Delaware PA’s Experience During COVID Response Proves It’s Time to Cut Red Tape
When Elective Surgeries Were Canceled, ChristianaCare Deployed Its PAs
August 28, 2020
By Jenni Roberson
When elective surgeries were canceled on March 17 at Delaware-based ChristianaCare, Travis Fogelman, a surgical PA, did what all PAs are trained to do – he switched roles.
Right after his employer announced the pause, the health system began to make adjustments to meet the need for more COVID-19 care. Deploying PAs on staff into new roles was on the top of its to-do list.
Fogelman jumped right in.
“The week of March 15, we were assured by management they would continue to support us,” he said.
“Over a few days, there were communications from other departments with a need for all hands-on-deck help. Our managers then began asking for volunteers who felt comfortable working in other areas. Some PAs stepped up and went to the ICU to help, and others stepped up to cover their shifts, including me.”
Fogelman said that when ChristianaCare closed its surgicenters, it turned the Roxanna Arsht Surgicenter on ChristianaCare’s Wilmington Hospital campus into a COVID testing site for the public.
Because he had 10 years of experience working in otolaryngology, Fogelman volunteered to do nasal swabbing and also trained other testers on proper swabbing technique. He said a lot of the training at the time was “jump-in” training, but that because it was all voluntary, he and the other PAs on staff felt empowered to step into these new roles.
He said he was fortunate that his employer understood what PAs can do and gave them opportunities to be leaders during the COVID-19 response.
“I felt ChristianaCare embodied its values by continuing to look for ways to innovate and to use its resources wisely and effectively, by empowering PAs to step up and help, but at the same time making it voluntary so nobody felt uncomfortable stepping into roles they weren’t prepared for,” Fogelman said.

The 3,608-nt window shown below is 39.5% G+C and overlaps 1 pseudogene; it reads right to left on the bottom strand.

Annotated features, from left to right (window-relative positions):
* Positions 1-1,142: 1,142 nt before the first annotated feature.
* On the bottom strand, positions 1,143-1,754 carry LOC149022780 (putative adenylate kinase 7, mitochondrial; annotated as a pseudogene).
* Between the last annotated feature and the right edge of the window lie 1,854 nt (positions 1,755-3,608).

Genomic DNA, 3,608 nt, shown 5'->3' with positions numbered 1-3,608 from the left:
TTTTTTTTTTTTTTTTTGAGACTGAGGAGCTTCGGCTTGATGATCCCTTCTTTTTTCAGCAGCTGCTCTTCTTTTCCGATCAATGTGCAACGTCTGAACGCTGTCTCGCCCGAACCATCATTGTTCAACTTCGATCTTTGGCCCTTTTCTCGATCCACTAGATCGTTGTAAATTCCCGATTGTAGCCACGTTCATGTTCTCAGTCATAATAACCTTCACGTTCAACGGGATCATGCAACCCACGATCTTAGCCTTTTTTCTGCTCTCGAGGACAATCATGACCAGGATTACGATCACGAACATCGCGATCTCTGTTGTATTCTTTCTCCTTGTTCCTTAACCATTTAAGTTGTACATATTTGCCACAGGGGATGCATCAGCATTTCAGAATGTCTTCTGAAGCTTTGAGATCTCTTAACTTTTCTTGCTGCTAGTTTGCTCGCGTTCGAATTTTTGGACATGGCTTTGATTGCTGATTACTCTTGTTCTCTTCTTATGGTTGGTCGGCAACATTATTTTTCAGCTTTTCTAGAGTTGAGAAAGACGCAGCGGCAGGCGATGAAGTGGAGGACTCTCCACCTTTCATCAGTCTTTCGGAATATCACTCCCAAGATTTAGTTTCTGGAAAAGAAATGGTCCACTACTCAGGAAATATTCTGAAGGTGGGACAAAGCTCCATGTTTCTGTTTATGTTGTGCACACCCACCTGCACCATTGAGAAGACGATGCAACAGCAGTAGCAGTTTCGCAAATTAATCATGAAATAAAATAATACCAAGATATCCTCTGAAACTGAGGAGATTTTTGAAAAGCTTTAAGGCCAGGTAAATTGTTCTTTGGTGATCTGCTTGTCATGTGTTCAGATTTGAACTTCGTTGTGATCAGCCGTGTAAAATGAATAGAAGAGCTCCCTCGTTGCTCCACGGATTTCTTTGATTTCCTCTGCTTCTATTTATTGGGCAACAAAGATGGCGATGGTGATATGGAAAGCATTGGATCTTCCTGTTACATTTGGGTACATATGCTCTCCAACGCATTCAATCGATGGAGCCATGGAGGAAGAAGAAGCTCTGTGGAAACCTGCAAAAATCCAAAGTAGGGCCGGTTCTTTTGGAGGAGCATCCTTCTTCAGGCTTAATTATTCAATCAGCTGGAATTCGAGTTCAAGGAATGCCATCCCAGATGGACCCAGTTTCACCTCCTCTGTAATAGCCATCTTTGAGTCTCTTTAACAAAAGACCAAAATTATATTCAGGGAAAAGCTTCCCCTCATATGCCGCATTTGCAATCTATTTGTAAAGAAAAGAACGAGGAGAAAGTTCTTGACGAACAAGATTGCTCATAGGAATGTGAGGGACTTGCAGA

A key reason ChristianaCare was able to redeploy their PAs so quickly is that Delaware is one of only thirteen states that – prior to COVID-19 pandemic – had waived all or partial supervision or collaboration requirements for PAs during emergencies or disasters.
Fogelman appreciated the speed in which ChristianaCare was able to switch PAs to different roles.
“All of this happened instantaneously – there was no need for credentialing or other red tape,” he said.
“There was an immediate need, and PAs stepped in immediately. It’s a testament to how flexible and adaptive PAs can be when barriers are removed to patient care. We can use the examples from this pandemic to show that we as PAs can provide high-quality, much-needed care to our patients in all ways imaginable. We should harness these abilities in the future to break down barriers to care.”
Though he’s glad to be back to full-time work as a PA in surgery, Fogelman said the pandemic and his experience was a high point in his career.
“Watching my fellow PAs step up into many roles and help gave me a tremendous feeling of pride and solidarity, something I don’t think I have ever experienced this deeply in my 10-year PA career.”
Jenni Roberson is director of Media Relations at AAPA. Contact her at [email protected].